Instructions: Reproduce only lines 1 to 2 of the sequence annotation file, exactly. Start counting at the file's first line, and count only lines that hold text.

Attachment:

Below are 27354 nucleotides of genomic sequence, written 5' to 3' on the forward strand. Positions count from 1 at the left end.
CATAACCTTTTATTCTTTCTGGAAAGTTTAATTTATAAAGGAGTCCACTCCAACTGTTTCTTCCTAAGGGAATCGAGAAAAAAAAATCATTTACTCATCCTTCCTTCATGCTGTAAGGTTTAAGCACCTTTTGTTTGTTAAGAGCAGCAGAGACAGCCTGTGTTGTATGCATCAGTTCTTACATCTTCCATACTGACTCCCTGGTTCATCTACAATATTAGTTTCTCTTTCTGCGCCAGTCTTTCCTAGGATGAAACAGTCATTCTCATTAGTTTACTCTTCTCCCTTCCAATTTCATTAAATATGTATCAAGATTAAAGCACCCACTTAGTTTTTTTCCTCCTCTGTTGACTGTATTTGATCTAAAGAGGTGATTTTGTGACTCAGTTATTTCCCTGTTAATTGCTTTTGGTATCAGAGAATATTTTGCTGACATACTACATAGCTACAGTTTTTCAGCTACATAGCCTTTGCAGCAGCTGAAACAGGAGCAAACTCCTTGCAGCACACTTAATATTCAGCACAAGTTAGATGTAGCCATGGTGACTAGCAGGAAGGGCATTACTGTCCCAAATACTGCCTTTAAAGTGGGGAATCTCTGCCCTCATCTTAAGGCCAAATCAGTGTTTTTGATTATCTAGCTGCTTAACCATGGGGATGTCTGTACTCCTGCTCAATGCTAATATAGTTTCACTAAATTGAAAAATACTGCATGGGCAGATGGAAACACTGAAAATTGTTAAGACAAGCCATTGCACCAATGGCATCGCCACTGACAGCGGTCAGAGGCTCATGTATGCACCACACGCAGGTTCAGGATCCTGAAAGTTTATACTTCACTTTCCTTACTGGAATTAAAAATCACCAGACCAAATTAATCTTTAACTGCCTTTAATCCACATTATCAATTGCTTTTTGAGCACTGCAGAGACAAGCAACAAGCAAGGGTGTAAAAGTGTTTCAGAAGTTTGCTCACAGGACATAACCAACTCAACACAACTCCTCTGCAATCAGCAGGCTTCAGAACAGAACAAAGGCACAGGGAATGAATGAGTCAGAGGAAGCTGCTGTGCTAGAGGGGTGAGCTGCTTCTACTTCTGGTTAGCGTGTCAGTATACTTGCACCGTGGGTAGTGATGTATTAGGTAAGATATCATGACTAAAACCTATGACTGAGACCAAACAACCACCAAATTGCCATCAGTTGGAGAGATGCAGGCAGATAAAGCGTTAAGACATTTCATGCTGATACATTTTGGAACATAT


Below are 27354 nucleotides of genomic sequence, written 5' to 3' on the forward strand. Positions count from 1 at the left end.
CATAACCTTTTATTCTTTCTGGAAAGTTTAATTTATAAAGGAGTCCACTCCAACTGTTTCTTCCTAAGGGAATCGAGAAAAAAAAATCATTTACTCATCCTTCCTTCATGCTGTAAGGTTTAAGCACCTTTTGTTTGTTAAGAGCAGCAGAGACAGCCTGTGTTGTATGCATCAGTTCTTACATCTTCCATACTGACTCCCTGGTTCATCTACAATATTAGTTTCTCTTTCTGCGCCAGTCTTTCCTAGGATGAAACAGTCATTCTCATTAGTTTACTCTTCTCCCTTCCAATTTCATTAAATATGTATCAAGATTAAAGCACCCACTTAGTTTTTTTCCTCCTCTGTTGACTGTATTTGATCTAAAGAGGTGATTTTGTGACTCAGTTATTTCCCTGTTAATTGCTTTTGGTATCAGAGAATATTTTGCTGACATACTACATAGCTACAGTTTTTCAGCTACATAGCCTTTGCAGCAGCTGAAACAGGAGCAAACTCCTTGCAGCACACTTAATATTCAGCACAAGTTAGATGTAGCCATGGTGACTAGCAGGAAGGGCATTACTGTCCCAAATACTGCCTTTAAAGTGGGGAATCTCTGCCCTCATCTTAAGGCCAAATCAGTGTTTTTGATTATCTAGCTGCTTAACCATGGGGATGTCTGTACTCCTGCTCAATGCTAATATAGTTTCACTAAATTGAAAAATACTGCATGGGCAGATGGAAACACTGAAAATTGTTAAGACAAGCCATTGCACCAATGGCATCGCCACTGACAGCGGTCAGAGGCTCATGTATGCACCACACGCAGGTTCAGGATCCTGAAAGTTTATACTTCACTTTCCTTACTGGAATTAAAAATCACCAGACCAAATTAATCTTTAACTGCCTTTAATCCACATTATCAATTGCTTTTTGAGCACTGCAGAGACAAGCAACAAGCAAGGGTGTAAAAGTGTTTCAGAAGTTTGCTCACAGGACATAACCAACTCAACACAACTCCTCTGCAATCAGCAGGCTTCAGAACAGAACAAAGGCACAGGGAATGAATGAGTCAGAGGAAGCTGCTGTGCTAGAGGGGTGAGCTGCTTCTACTTCTGGTTAGCGTGTCAGTATACTTGCACCGTGGGTAGTGATGTATTAGGTAAGATATCATGACTAAAACCTATGACTGAGACCAAACAACCACCAAATTGCCATCAGTTGGAGAGATGCAGGCAGATAAAGCGTTAAGACATTTCATGCTGATACATTTTGGAACATAT